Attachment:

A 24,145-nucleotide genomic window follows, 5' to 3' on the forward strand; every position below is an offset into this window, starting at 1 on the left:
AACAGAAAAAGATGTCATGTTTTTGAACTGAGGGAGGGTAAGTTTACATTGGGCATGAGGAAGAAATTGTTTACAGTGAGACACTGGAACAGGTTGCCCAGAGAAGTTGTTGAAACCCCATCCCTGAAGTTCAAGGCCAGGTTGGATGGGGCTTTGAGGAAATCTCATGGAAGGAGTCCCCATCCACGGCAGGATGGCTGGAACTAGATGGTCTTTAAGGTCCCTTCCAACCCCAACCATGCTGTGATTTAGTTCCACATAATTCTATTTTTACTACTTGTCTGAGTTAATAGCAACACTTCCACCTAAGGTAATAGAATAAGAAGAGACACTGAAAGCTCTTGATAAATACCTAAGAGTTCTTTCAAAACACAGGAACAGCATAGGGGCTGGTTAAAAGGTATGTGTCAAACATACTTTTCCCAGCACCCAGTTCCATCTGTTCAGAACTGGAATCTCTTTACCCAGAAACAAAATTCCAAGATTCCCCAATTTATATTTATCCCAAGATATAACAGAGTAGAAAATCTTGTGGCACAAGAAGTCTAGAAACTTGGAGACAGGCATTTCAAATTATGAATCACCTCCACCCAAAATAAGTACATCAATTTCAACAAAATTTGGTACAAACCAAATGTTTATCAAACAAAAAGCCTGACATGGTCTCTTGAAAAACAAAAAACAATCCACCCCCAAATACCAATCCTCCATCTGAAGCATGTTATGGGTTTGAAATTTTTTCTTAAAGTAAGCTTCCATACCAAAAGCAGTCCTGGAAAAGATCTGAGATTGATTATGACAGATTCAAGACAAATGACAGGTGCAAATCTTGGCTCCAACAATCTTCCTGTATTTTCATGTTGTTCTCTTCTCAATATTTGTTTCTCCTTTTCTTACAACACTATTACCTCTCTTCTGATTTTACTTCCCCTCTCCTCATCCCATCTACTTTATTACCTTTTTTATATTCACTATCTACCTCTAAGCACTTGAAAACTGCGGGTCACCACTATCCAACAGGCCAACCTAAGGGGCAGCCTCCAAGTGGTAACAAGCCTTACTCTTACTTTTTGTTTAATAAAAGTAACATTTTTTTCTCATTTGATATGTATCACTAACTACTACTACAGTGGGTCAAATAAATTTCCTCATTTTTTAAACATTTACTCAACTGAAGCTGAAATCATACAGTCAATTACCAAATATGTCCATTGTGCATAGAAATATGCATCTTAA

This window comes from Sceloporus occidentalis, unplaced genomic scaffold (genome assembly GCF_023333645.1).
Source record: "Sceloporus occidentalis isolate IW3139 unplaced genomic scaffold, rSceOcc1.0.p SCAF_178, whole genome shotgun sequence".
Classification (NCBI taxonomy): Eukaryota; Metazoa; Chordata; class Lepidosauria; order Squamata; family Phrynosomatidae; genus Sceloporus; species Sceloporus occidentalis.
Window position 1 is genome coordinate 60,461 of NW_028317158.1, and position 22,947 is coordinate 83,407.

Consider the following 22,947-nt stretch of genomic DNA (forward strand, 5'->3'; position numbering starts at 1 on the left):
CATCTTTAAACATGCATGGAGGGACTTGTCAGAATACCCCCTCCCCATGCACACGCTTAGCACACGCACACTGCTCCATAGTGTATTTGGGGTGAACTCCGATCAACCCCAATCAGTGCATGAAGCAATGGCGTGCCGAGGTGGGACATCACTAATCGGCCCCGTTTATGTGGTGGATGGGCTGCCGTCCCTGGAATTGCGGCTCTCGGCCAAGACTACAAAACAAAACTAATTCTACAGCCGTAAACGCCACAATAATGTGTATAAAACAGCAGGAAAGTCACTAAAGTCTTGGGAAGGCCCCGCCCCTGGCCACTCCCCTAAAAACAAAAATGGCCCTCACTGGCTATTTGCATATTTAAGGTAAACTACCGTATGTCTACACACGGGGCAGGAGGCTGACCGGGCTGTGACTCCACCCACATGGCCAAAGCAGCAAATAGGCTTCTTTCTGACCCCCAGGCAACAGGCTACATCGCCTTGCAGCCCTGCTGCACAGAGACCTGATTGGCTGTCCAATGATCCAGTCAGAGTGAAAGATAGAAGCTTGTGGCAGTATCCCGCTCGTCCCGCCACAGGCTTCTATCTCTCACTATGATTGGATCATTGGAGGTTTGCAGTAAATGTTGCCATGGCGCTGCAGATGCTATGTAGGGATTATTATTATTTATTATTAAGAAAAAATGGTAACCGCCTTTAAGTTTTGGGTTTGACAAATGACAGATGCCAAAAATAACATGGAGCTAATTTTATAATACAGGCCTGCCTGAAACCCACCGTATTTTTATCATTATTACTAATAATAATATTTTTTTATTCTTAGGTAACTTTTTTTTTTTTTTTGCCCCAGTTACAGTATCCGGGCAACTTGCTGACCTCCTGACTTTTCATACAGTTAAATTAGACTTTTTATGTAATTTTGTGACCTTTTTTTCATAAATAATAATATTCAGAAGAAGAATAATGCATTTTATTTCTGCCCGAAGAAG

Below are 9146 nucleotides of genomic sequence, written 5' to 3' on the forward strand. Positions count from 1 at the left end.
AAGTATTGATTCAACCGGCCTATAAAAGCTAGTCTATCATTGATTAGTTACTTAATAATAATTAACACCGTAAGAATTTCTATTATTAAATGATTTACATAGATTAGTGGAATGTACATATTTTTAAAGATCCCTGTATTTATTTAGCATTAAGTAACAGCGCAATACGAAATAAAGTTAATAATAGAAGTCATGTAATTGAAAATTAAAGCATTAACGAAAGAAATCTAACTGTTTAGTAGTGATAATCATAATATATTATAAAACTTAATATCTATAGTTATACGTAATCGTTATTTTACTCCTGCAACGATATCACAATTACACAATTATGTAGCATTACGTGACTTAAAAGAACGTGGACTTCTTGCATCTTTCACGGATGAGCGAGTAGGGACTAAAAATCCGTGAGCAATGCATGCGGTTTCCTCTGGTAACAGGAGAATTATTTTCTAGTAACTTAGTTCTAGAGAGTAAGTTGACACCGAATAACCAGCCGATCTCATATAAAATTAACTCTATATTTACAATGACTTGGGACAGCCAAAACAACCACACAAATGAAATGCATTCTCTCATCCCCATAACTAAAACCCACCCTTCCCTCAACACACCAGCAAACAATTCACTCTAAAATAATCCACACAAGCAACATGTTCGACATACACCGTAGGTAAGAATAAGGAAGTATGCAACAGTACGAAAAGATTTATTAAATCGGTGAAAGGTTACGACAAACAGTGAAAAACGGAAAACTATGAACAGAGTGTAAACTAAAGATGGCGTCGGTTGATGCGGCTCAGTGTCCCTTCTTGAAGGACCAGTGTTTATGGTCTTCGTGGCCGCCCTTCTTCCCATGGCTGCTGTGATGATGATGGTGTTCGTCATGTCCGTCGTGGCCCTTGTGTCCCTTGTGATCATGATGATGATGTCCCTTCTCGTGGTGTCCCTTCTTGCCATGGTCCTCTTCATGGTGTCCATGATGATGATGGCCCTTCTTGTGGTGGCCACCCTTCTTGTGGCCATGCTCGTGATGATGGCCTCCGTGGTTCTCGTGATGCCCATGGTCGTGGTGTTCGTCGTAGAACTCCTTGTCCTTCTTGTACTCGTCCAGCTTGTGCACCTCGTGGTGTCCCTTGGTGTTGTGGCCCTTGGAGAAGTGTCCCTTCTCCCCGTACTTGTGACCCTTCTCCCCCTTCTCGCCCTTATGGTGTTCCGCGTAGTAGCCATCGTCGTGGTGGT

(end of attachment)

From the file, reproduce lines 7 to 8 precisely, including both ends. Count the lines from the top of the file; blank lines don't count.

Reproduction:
Consider the following 22,947-nt stretch of genomic DNA (forward strand, 5'->3'; position numbering starts at 1 on the left):
CATCTTTAAACATGCATGGAGGGACTTGTCAGAATACCCCCTCCCCATGCACACGCTTAGCACACGCACACTGCTCCATAGTGTATTTGGGGTGAACTCCGATCAACCCCAATCAGTGCATGAAGCAATGGCGTGCCGAGGTGGGACATCACTAATCGGCCCCGTTTATGTGGTGGATGGGCTGCCGTCCCTGGAATTGCGGCTCTCGGCCAAGACTACAAAACAAAACTAATTCTACAGCCGTAAACGCCACAATAATGTGTATAAAACAGCAGGAAAGTCACTAAAGTCTTGGGAAGGCCCCGCCCCTGGCCACTCCCCTAAAAACAAAAATGGCCCTCACTGGCTATTTGCATATTTAAGGTAAACTACCGTATGTCTACACACGGGGCAGGAGGCTGACCGGGCTGTGACTCCACCCACATGGCCAAAGCAGCAAATAGGCTTCTTTCTGACCCCCAGGCAACAGGCTACATCGCCTTGCAGCCCTGCTGCACAGAGACCTGATTGGCTGTCCAATGATCCAGTCAGAGTGAAAGATAGAAGCTTGTGGCAGTATCCCGCTCGTCCCGCCACAGGCTTCTATCTCTCACTATGATTGGATCATTGGAGGTTTGCAGTAAATGTTGCCATGGCGCTGCAGATGCTATGTAGGGATTATTATTATTTATTATTAAGAAAAAATGGTAACCGCCTTTAAGTTTTGGGTTTGACAAATGACAGATGCCAAAAATAACATGGAGCTAATTTTATAATACAGGCCTGCCTGAAACCCACCGTATTTTTATCATTATTACTAATAATAATATTTTTTTATTCTTAGGTAACTTTTTTTTTTTTTTTGCCCCAGTTACAGTATCCGGGCAACTTGCTGACCTCCTGACTTTTCATACAGTTAAATTAGACTTTTTATGTAATTTTGTGACCTTTTTTTCATAAATAATAATATTCAGAAGAAGAATAATGCATTTTATTTCTGCCCGAAGAAG